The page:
• December 11, 2019
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The rock scene, both in North Carolina and abroad, is constantly changing. Rock, being one of the larger genres of music, has constant innovation that has kept it alive for more than 50 years. The genre is dominated by a league of true legends and bands clammering to make their mark on the Rock & Roll pantheon. Rock has also achieved a more global reach than most other music–popular bands hail from all over America, Europe, and Asia.

These elements combined means that rock music always evolves and changes, with bands often changing with them. Rock has branched out into Hard rock, Heavy metal, Alternative rock, Progressive rock, Ambient rock, Shoegaze, and countless other sub-genres.

One particularly interesting flavor of rock is post rock or progressive rock–rock music that focuses more purely on the sound, with lyrics taking a backseat or not being there at all. This kind of music coexists within a group of more ambient styles of rock. This kind of rock was spearheaded in the late ‘70s and 80’s, and continues to evolve and grow today.

If you like the ambient styles of Pink Floyd and other more progressive rock artists, then you might like a band from across the Atlantic Ocean: Mogwai.

Formed in 1995 and hailing from Scotland, Mogwai has been active in creating rock for 20 years. In that time, they’ve produced 9 albums and made a name for themselves in the British rock scene, although they never became a huge hit in the United States.

Mogwai songs, only very rarely, have lyrics. Those that do have lyrics generally play them in the background, masked by the instruments. A few songs even have garbled, indecipherable tones that still seem to speak in human voices.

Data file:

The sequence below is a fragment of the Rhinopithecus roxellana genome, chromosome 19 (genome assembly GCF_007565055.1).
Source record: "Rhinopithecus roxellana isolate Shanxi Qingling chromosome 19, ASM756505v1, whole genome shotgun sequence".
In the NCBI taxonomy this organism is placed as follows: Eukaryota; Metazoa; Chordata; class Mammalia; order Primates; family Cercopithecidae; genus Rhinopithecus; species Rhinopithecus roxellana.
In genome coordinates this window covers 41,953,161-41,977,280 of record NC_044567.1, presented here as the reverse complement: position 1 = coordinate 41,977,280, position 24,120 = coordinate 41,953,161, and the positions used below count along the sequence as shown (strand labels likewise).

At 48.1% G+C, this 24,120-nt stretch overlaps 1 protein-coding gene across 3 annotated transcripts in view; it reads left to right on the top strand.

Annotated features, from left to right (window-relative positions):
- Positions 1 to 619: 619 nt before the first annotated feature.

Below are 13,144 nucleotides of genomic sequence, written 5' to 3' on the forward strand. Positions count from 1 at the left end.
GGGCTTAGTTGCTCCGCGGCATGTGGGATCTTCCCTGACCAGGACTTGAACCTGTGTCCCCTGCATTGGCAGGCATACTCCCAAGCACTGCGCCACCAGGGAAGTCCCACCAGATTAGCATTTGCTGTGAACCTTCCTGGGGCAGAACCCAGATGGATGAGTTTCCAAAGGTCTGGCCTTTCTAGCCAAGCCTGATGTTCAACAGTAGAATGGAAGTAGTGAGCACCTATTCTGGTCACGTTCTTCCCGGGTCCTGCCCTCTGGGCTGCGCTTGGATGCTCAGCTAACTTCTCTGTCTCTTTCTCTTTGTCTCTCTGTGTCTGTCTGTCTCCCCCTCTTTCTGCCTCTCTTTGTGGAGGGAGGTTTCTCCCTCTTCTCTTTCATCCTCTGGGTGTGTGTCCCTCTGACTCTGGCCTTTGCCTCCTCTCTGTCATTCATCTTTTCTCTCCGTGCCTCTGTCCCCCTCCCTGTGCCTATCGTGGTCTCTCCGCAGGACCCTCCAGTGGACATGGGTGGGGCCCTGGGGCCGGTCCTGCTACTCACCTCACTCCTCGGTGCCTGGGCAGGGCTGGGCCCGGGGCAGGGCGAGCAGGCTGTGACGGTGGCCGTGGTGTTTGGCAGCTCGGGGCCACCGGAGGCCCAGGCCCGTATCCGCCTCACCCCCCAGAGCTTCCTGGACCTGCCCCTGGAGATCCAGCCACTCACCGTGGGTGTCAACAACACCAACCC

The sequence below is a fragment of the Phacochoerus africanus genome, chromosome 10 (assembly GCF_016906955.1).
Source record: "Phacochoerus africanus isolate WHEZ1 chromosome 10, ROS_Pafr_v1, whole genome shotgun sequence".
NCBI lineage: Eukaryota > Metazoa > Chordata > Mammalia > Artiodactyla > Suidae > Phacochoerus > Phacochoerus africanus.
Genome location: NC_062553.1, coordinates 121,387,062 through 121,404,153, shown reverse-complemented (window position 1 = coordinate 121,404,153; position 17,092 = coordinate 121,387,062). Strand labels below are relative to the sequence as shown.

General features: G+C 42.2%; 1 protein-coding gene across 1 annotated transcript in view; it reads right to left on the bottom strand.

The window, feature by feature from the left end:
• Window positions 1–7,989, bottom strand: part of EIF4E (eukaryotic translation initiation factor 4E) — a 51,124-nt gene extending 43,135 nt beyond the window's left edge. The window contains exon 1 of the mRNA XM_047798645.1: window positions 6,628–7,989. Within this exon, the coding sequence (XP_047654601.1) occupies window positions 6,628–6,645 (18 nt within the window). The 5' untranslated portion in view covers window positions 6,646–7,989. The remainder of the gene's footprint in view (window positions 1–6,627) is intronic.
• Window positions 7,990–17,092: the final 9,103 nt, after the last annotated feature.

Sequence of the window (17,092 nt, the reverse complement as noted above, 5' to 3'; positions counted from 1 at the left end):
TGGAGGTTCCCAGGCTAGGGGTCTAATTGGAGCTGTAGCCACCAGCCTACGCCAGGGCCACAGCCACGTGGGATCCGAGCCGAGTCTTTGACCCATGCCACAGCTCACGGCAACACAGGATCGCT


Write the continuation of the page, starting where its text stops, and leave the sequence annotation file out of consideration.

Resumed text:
Mogwai’s music has evolved as the times themselves have evolved, and 2014’s synth-heavy Rave Tapes album was popular in the United Kingdom. Most of Mogwai’s early albums focused on pure rock sound, but they have become more electronic as time goes on and the band changes.

One of Mogwai’s best qualities is the consistency of the songs on their albums. In many instances, albums release with 2 or 3 songs that the composers hope will become radio smash-hits, with the rest being filler. In contrast, Mogwai albums are incredibly thorough; the songs that come last in the albums are as good as the ones that come first.

Because of the consistency and easy-listening nature of Mogwai’s music, it’s perfect for study music, or any time when you have a slow moment that could use some background noise. If you like progressive rock, then you will like Mogwai.

Other notable bands of the same genre, most of which have all but eliminated vocals and finely-engineered the sound of rock music are God is an Astronaut, This will Destroy You, and others.

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